FISHING REPORT

The ice is holding up for now, but sunshine, a week of 50-degree highs, and rain will certainly take a toll on it. Ice is starting to pull away from some shorelines, so as always, use caution when going on the ice, and check your way with a spud! The panfish bite is good, early catch and release trout fishing is open, and suckers and redhorse are hitting in the rivers. For more information, check out the input above from Happy Hooker and DNR fisheries biologist Max Wolter.

 

Upcoming Events

March 28: Trout season opened on designated sections Lake Superior tributaries (see regs).

March 31: Fishing/Hunting Licenses expire.

April 6: CDAC Sawyer County meeting by conference call (715-266-6291).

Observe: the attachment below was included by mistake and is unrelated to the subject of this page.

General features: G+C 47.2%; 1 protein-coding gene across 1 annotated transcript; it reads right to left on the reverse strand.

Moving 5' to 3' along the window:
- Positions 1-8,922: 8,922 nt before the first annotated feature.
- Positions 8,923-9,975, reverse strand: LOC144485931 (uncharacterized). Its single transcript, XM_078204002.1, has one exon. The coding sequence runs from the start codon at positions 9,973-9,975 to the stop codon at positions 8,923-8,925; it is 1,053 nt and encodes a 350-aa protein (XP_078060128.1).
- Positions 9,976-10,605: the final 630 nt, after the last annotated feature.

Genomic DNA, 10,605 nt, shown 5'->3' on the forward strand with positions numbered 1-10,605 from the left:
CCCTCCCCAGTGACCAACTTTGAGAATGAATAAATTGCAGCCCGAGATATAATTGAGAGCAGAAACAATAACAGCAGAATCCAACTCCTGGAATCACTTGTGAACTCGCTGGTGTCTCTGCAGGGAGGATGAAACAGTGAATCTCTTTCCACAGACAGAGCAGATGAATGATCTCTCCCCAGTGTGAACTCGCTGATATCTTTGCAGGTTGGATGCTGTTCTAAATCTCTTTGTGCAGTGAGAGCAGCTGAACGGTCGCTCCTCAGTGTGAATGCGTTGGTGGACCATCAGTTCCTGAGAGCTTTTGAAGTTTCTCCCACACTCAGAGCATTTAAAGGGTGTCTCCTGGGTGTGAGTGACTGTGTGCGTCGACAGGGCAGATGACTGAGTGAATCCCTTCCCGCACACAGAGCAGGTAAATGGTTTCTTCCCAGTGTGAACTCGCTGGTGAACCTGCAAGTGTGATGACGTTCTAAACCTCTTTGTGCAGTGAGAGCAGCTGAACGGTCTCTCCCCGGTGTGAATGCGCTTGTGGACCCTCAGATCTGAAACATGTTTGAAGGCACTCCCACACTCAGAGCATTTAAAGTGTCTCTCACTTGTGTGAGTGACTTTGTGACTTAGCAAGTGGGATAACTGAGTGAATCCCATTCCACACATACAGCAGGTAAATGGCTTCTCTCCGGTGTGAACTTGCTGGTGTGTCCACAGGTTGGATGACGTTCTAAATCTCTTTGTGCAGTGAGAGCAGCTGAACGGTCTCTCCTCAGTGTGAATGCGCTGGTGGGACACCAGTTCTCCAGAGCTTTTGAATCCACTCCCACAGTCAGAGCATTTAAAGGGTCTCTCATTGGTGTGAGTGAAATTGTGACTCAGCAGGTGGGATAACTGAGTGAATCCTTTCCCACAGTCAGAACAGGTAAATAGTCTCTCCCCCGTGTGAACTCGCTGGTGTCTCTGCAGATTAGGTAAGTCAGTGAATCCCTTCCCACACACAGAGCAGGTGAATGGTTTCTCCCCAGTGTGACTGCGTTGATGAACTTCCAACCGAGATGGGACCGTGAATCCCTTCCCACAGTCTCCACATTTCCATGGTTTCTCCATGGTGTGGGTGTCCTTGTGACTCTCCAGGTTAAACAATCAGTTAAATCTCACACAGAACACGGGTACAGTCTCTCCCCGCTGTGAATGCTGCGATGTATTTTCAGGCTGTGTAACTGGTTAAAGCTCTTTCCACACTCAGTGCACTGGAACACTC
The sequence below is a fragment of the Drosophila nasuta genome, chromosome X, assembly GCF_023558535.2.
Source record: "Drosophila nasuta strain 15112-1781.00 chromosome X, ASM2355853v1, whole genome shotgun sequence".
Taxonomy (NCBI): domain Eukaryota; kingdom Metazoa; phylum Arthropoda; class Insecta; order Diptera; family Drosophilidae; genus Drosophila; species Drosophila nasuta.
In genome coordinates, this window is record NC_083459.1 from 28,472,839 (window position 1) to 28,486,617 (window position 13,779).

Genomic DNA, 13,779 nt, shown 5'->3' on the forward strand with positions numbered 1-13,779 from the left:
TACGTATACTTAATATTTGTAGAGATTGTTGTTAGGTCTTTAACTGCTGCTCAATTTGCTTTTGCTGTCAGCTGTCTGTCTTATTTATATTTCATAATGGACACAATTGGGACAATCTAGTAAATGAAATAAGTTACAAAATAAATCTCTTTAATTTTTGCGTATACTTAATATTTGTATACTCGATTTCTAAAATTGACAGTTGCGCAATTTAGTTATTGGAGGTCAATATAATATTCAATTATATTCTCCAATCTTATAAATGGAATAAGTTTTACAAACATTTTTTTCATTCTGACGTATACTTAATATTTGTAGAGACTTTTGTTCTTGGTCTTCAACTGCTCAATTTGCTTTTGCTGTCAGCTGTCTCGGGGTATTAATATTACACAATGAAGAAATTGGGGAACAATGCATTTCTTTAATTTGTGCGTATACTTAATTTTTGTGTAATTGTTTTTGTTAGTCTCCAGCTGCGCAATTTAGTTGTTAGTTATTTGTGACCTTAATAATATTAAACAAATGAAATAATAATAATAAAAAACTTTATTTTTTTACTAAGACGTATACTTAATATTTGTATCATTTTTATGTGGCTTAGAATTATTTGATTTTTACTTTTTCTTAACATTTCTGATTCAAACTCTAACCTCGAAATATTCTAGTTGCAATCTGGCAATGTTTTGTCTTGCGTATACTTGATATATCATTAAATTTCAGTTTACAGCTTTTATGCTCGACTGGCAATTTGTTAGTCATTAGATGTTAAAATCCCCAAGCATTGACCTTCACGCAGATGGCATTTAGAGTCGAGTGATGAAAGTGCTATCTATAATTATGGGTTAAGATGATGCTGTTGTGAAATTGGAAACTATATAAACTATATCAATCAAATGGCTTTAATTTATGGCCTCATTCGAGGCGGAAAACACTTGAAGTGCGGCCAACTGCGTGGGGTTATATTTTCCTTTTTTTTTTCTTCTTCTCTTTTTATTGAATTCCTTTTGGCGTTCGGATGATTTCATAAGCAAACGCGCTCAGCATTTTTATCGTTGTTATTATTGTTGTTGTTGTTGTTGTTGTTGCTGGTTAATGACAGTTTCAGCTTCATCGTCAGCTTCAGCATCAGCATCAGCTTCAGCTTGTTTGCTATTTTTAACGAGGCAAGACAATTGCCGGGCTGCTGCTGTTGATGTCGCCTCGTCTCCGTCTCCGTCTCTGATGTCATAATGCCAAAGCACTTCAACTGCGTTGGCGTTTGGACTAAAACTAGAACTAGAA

April 11-12: Youth Turkey Hunt.

April 13-16: Spring fish and wildlife hearings (no in-person hearings – online only).

April 15 through July 31: Illegal to allow unleashed dogs to run on DNR lands and FWPAs (see regs).

April 30: Seasons close: Otter and beaver trapping in North Zone.

May 1: Early catch and release trout season closes.

May 2: Seasons open: Gamefish (see regs); Musky south of Hwy 10; Smallmouth bass (catch and release only); Frog.

May 23: Muskellunge season opens north of State Highway 10.

Through May 31: DNR accepting elk tag applications for 2020 elk hunting season.

 

Spring turkey season dates

April 11-12: Youth Turkey Hunt.

April 15-21: Period A.

April 22-28: Period B.

April 29-May 5: Period C.

May 6-12: Period D.

May 13-29: Period E.

May 20-26: Period F.

 

For more information on area events and activities, visit the Hayward Lakes Visitor and Convention Bureau website, view the Calendar of Events, or call 800-724-2992.